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Tomodachi Autumn 2017

 

This is Japan: Festivals in Fukushima

All over Japan, countless festivals big and small known as matsuri are held each year,
with estimates putting the number of events between 100,000 and 300,000.
Fukushima, too, has matsuri with a long history, fulfilling the important role of connecting people.
 

Nihonmatsu Lantern Festival — October 4-6, 2017

A festival with a tradition dating back about 370 years. On the first night of the festival, seven parade floats adorned with about 300 chochin paper lanterns each are marched through the town, accompanied by music and cheers. The festival was held even in 2011, the year of the Great East Japan Earthquake, uniting the hearts of people praying for recovery from the catastrophe.

Aizu Festival
— September 22-24, 2017

Centered around Aizuwakamatsu’s landmark Tsuruga Castle, the festival consists of various events such as traditional dances, processions of lanterns, and a parade with local elementary school marching bands. For the main event, a total of around 500 people dressed up as warriors and nobles march through town in the Aizu Feudal Lords’ Procession.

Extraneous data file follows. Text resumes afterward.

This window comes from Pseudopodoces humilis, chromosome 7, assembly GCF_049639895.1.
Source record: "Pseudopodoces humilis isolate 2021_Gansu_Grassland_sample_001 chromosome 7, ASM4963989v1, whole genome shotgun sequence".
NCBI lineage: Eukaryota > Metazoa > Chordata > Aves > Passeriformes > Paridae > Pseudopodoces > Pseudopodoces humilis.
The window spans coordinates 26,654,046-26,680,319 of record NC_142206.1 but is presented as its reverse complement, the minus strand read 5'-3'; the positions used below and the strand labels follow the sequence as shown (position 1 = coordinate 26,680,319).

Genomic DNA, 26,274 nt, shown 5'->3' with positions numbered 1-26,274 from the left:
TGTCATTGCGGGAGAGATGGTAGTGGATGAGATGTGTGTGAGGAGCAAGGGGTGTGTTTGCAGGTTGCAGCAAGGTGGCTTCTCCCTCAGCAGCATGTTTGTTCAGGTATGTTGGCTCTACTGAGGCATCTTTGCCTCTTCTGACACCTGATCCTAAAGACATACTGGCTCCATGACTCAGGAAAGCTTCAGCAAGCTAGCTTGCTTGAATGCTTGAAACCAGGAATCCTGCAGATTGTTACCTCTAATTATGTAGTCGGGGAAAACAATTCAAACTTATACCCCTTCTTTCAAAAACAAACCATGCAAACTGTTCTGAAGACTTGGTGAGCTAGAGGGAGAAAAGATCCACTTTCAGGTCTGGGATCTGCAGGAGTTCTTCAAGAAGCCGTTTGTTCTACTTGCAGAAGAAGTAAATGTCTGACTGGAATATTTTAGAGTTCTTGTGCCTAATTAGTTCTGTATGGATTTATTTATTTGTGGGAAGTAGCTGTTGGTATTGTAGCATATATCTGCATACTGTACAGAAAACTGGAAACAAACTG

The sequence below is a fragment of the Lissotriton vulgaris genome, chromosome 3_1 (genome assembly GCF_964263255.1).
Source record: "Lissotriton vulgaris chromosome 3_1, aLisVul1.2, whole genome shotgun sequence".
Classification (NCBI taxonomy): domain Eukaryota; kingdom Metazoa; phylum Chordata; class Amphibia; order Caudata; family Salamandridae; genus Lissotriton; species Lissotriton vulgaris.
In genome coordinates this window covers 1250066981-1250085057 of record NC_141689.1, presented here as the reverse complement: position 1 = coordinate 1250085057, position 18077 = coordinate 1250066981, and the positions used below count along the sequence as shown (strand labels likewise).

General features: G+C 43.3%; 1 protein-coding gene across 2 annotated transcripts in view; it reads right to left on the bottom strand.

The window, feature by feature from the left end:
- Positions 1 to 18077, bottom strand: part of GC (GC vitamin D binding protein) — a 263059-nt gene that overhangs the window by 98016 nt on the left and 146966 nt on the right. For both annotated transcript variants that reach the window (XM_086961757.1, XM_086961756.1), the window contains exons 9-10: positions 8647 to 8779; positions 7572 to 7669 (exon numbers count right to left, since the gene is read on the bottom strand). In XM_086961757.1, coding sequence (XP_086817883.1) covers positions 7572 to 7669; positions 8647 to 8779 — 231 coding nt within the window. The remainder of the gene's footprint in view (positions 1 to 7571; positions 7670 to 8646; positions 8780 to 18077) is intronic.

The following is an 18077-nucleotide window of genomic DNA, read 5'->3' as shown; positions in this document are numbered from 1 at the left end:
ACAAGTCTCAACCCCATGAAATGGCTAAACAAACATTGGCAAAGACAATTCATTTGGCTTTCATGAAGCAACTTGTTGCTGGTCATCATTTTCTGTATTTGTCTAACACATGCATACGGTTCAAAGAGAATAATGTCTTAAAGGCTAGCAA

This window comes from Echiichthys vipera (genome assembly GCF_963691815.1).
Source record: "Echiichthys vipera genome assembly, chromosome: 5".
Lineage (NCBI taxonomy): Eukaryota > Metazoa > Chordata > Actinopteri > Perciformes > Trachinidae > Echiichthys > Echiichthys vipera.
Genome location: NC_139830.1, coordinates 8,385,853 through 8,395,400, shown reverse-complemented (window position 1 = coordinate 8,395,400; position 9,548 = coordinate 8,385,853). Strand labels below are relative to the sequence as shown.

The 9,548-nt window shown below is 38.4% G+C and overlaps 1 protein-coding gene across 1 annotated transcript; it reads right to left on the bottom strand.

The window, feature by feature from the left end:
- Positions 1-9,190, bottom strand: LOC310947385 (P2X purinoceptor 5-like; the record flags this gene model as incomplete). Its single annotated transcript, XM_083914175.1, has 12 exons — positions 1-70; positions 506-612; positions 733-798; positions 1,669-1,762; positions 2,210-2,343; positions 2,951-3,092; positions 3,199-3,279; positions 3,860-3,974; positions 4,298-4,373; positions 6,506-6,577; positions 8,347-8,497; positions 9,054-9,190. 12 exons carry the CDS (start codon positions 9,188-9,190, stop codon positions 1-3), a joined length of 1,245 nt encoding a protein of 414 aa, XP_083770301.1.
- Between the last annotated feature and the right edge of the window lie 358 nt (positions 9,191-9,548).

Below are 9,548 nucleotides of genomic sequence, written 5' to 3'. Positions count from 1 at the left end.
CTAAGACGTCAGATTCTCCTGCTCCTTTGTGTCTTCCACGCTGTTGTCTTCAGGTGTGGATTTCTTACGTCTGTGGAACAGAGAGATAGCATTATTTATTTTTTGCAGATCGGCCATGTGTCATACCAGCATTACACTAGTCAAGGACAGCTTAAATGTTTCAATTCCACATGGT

Soma Nomaoi Festival
— scheduled for July 2018

The festival’s origins are thought to date back a millennium, beginning as a military exercise of catching a wild horse and a ceremony dedicating the horse to Shinto gods. More than 500 armored warriors on galloping horses ride during the festival, creating an impressive spectacle. The festival is scheduled to be held next year at the end of July.

Fukushima Prefecture Overview

• Population: Approximately 1.88 million
• Total Area: 13,780 km2 (5,320 mi2)
• Prefectural Capital: Fukushima City
• Access: Approximately 300 km (186 mi) from Tokyo to Fukushima; 90 minutes by Shinkansen.